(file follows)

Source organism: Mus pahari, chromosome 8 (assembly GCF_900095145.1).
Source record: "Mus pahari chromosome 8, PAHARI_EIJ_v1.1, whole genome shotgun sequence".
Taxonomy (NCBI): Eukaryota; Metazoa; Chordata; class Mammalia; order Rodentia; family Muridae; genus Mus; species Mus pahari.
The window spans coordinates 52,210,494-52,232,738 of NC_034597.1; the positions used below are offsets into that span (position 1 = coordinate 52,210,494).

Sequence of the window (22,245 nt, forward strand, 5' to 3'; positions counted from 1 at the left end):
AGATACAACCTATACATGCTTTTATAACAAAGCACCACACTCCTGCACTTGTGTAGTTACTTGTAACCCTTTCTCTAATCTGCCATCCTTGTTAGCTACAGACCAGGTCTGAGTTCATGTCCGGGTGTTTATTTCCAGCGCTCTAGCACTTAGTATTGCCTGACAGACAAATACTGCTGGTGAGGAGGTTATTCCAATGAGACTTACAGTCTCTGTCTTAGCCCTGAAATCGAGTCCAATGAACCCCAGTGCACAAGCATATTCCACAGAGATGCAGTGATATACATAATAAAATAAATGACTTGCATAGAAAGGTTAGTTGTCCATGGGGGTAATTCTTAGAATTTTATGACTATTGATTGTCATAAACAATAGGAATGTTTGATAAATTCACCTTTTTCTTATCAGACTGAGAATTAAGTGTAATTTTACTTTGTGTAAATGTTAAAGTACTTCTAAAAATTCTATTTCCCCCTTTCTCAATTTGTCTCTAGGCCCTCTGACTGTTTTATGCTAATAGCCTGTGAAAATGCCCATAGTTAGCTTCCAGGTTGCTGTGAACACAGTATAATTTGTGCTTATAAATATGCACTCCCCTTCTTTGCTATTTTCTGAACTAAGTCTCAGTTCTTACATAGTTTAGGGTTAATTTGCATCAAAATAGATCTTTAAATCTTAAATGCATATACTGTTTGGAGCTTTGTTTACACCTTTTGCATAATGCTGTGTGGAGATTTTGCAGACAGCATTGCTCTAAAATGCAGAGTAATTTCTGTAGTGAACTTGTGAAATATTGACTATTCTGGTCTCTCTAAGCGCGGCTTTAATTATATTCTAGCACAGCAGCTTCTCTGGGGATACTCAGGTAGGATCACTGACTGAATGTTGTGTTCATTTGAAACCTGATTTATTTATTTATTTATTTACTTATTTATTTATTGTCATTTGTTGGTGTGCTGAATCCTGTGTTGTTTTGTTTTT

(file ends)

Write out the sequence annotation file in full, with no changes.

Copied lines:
Source organism: Mus pahari, chromosome 8 (assembly GCF_900095145.1).
Source record: "Mus pahari chromosome 8, PAHARI_EIJ_v1.1, whole genome shotgun sequence".
Taxonomy (NCBI): Eukaryota; Metazoa; Chordata; class Mammalia; order Rodentia; family Muridae; genus Mus; species Mus pahari.
The window spans coordinates 52,210,494-52,232,738 of NC_034597.1; the positions used below are offsets into that span (position 1 = coordinate 52,210,494).

Sequence of the window (22,245 nt, forward strand, 5' to 3'; positions counted from 1 at the left end):
AGATACAACCTATACATGCTTTTATAACAAAGCACCACACTCCTGCACTTGTGTAGTTACTTGTAACCCTTTCTCTAATCTGCCATCCTTGTTAGCTACAGACCAGGTCTGAGTTCATGTCCGGGTGTTTATTTCCAGCGCTCTAGCACTTAGTATTGCCTGACAGACAAATACTGCTGGTGAGGAGGTTATTCCAATGAGACTTACAGTCTCTGTCTTAGCCCTGAAATCGAGTCCAATGAACCCCAGTGCACAAGCATATTCCACAGAGATGCAGTGATATACATAATAAAATAAATGACTTGCATAGAAAGGTTAGTTGTCCATGGGGGTAATTCTTAGAATTTTATGACTATTGATTGTCATAAACAATAGGAATGTTTGATAAATTCACCTTTTTCTTATCAGACTGAGAATTAAGTGTAATTTTACTTTGTGTAAATGTTAAAGTACTTCTAAAAATTCTATTTCCCCCTTTCTCAATTTGTCTCTAGGCCCTCTGACTGTTTTATGCTAATAGCCTGTGAAAATGCCCATAGTTAGCTTCCAGGTTGCTGTGAACACAGTATAATTTGTGCTTATAAATATGCACTCCCCTTCTTTGCTATTTTCTGAACTAAGTCTCAGTTCTTACATAGTTTAGGGTTAATTTGCATCAAAATAGATCTTTAAATCTTAAATGCATATACTGTTTGGAGCTTTGTTTACACCTTTTGCATAATGCTGTGTGGAGATTTTGCAGACAGCATTGCTCTAAAATGCAGAGTAATTTCTGTAGTGAACTTGTGAAATATTGACTATTCTGGTCTCTCTAAGCGCGGCTTTAATTATATTCTAGCACAGCAGCTTCTCTGGGGATACTCAGGTAGGATCACTGACTGAATGTTGTGTTCATTTGAAACCTGATTTATTTATTTATTTATTTACTTATTTATTTATTGTCATTTGTTGGTGTGCTGAATCCTGTGTTGTTTTGTTTTT